“Proposition 8 worked a singular and limited change to the California Constitution: it stripped same-sex couples of the right to have their committed relationships recognized by the State with the designation of ‘marriage,’ which the state constitution had previously guaranteed them, while leaving in place all of their other rights and responsibilities as partners – rights and responsibilities that are identical to those of married spouses and form an integral part of the marriage relationship,” Reinhardt wrote.

    Prop. 8 also resulted in an ignoble state constitutional rule that protected marriage only for straight couples, Reinhardt said.

    “In adopting the amendment, the People simply took the designation of ‘marriage’ away from lifelong same-sex partnerships, and with it the State’s authorization of that official status and the societal approval that comes with it,” Reinhardt wrote.

  • November 22, 2011
    Guest Post

    By Courtney Joslin, a professor at UC Davis School of Law

    Last week, the California Supreme Court again waded into the issue of marriage for same-sex couples. The California Supreme Court issued an advisory opinion explaining the rights under California state law of the official initiative Proponents to defend the measure in court when state officials decline to do so. What is the impact of the court’s opinion on the pending Perry v. Brown litigation and where does the case go from here?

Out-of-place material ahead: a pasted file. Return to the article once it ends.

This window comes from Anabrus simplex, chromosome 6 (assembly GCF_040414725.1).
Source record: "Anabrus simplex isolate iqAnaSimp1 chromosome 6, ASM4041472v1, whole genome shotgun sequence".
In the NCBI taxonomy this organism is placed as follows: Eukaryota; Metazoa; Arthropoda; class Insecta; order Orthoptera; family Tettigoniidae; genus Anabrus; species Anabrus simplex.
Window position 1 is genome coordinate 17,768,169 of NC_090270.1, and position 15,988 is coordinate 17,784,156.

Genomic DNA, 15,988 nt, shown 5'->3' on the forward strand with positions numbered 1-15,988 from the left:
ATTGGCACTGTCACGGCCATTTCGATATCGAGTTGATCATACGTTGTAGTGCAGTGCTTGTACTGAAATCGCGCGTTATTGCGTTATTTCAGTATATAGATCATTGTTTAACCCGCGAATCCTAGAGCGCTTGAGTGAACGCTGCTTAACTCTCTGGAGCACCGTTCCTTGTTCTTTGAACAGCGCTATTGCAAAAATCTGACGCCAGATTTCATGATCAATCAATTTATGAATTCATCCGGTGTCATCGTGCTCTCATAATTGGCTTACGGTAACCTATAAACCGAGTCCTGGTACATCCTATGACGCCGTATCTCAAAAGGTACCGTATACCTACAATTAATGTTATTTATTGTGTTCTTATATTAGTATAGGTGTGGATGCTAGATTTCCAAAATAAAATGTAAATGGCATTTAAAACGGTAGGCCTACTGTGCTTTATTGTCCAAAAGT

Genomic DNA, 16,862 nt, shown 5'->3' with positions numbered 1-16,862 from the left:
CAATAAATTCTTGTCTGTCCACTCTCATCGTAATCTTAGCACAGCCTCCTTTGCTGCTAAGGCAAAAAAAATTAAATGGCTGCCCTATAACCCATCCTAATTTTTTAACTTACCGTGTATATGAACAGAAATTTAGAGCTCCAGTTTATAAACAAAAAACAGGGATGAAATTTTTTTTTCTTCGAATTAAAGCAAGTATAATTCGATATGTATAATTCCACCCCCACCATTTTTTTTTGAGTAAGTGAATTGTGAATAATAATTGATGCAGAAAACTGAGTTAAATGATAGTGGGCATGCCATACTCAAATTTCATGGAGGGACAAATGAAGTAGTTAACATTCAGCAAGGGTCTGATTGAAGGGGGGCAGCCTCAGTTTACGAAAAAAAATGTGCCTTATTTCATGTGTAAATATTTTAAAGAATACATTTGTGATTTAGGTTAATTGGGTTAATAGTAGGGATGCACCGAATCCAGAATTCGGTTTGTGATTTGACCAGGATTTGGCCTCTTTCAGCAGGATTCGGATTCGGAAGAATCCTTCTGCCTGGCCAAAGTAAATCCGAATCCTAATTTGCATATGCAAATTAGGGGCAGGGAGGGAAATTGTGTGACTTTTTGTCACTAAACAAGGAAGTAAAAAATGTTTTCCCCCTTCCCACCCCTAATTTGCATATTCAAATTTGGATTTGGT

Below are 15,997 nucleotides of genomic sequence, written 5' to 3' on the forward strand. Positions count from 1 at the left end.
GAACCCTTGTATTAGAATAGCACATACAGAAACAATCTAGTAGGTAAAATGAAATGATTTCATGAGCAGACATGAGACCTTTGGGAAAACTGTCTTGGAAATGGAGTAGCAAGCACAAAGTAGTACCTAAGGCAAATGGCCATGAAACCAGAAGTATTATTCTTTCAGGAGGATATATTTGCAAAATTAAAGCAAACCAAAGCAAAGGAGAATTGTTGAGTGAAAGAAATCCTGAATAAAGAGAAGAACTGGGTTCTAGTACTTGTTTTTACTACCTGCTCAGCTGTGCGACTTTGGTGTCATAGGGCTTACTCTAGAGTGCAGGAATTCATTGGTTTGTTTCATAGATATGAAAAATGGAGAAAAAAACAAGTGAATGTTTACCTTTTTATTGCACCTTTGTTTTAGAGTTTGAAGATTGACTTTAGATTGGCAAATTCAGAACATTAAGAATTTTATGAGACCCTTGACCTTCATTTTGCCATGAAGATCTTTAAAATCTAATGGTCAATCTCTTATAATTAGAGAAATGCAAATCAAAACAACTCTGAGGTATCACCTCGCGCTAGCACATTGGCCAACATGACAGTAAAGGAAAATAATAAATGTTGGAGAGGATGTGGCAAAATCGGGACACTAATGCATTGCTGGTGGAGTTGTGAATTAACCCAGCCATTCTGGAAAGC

In May 2009, two same-sex couples sued various California officials in federal district court challenging California’s same-sex marriage ban – Proposition 8 – under the U.S. Constitution. All of the state officials refused to defend Prop 8 (although the Attorney General was the only named defendant to argue affirmatively that Prop 8 is unconstitutional). When the official Proponents of Prop 8 sought to intervene in the litigation, no party opposed their intervention, and the court granted the motion. The Proponents were the only parties who defended Prop 8 in the district court.